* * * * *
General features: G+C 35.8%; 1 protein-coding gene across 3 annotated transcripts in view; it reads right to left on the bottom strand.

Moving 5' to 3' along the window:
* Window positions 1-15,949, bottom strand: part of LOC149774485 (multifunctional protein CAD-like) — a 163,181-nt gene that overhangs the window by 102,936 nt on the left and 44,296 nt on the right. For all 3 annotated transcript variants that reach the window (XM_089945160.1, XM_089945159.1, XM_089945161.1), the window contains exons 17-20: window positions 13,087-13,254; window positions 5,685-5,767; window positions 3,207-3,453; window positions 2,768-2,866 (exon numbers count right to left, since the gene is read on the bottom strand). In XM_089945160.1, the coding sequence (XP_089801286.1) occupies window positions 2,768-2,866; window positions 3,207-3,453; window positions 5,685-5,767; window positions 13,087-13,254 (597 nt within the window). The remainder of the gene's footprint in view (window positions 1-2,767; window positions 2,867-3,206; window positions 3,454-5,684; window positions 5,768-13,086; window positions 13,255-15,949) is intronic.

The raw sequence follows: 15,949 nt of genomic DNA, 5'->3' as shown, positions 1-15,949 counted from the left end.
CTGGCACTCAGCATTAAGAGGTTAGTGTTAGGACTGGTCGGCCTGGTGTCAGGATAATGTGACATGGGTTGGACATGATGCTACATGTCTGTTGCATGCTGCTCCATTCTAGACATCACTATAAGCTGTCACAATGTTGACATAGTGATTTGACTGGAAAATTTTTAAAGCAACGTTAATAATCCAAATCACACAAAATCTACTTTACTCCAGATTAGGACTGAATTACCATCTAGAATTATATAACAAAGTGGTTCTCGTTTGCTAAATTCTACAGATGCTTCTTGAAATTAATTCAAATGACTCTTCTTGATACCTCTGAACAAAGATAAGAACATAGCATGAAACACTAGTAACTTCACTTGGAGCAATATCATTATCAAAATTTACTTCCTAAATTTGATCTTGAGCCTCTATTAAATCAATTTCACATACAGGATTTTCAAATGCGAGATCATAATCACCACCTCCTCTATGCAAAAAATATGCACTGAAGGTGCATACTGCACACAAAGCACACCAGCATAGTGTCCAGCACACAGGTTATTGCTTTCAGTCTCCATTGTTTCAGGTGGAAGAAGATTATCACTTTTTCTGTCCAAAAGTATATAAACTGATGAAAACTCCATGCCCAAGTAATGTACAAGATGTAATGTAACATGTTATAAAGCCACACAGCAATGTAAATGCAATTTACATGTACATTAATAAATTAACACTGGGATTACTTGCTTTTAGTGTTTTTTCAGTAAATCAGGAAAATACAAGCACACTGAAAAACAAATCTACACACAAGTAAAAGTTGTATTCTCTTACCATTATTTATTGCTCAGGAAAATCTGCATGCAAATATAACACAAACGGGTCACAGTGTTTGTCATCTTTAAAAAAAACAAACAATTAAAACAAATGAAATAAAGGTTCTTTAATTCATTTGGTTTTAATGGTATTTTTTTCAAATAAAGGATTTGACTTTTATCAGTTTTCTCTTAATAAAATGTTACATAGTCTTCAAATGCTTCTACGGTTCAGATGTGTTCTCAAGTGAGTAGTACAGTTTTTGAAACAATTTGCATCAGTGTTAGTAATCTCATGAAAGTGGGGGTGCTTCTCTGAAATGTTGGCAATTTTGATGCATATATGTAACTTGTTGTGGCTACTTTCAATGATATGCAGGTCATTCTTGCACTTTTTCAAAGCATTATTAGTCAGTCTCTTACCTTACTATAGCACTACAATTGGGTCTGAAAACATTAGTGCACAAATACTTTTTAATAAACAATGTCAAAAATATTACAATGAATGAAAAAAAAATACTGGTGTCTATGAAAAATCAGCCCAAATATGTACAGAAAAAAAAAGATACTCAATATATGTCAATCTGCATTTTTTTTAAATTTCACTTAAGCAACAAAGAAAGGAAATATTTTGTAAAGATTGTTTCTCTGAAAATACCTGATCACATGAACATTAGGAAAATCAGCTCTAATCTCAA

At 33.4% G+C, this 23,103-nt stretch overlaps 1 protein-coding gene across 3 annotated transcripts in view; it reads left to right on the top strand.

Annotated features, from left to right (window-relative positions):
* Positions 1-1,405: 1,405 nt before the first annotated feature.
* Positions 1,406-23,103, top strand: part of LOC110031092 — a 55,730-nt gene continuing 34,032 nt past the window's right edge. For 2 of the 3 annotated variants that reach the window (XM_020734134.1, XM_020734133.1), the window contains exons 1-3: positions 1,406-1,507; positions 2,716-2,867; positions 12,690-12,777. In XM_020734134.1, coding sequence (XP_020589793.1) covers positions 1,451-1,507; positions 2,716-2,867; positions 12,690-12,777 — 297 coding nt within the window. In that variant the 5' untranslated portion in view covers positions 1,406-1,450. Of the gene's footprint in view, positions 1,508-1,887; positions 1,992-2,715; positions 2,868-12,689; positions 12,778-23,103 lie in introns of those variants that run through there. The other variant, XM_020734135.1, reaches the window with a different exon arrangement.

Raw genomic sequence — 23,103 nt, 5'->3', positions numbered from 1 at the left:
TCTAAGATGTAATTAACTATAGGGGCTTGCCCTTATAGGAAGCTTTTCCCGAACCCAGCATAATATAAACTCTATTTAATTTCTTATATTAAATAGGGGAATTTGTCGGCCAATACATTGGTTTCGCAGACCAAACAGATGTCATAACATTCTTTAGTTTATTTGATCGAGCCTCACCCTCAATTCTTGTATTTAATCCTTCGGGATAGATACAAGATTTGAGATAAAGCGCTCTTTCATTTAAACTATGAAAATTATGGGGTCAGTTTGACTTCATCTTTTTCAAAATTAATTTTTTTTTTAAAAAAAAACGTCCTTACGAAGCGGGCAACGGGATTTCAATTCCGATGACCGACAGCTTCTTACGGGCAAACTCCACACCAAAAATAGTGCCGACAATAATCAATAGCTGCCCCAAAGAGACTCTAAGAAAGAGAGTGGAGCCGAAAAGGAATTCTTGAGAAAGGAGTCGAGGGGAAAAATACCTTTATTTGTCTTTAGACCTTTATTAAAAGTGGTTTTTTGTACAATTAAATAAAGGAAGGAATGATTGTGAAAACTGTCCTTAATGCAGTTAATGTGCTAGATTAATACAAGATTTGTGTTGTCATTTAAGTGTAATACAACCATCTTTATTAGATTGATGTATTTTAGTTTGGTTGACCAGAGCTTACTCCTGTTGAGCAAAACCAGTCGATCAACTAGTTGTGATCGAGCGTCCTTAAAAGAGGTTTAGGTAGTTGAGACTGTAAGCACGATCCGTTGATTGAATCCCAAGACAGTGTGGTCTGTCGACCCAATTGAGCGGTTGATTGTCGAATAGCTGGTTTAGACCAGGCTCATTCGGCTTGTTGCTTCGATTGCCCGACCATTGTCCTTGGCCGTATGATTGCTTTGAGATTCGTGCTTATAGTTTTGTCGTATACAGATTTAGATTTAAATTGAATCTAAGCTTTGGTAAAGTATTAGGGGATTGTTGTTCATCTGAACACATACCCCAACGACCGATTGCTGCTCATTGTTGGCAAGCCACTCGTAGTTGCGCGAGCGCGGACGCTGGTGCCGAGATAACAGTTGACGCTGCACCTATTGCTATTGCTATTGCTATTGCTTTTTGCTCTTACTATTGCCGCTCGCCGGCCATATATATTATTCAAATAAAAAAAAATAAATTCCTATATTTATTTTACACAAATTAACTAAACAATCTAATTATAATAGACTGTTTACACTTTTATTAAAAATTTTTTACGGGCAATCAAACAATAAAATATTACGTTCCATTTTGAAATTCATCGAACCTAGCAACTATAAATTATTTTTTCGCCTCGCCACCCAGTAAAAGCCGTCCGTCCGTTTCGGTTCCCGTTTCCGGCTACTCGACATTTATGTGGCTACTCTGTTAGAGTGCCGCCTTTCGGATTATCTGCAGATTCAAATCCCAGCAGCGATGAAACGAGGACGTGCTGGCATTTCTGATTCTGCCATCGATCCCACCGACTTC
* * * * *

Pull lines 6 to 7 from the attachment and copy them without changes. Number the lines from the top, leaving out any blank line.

At 33.4% G+C, this 23,103-nt stretch overlaps 1 protein-coding gene across 3 annotated transcripts in view; it reads left to right on the top strand.

Annotated features, from left to right (window-relative positions):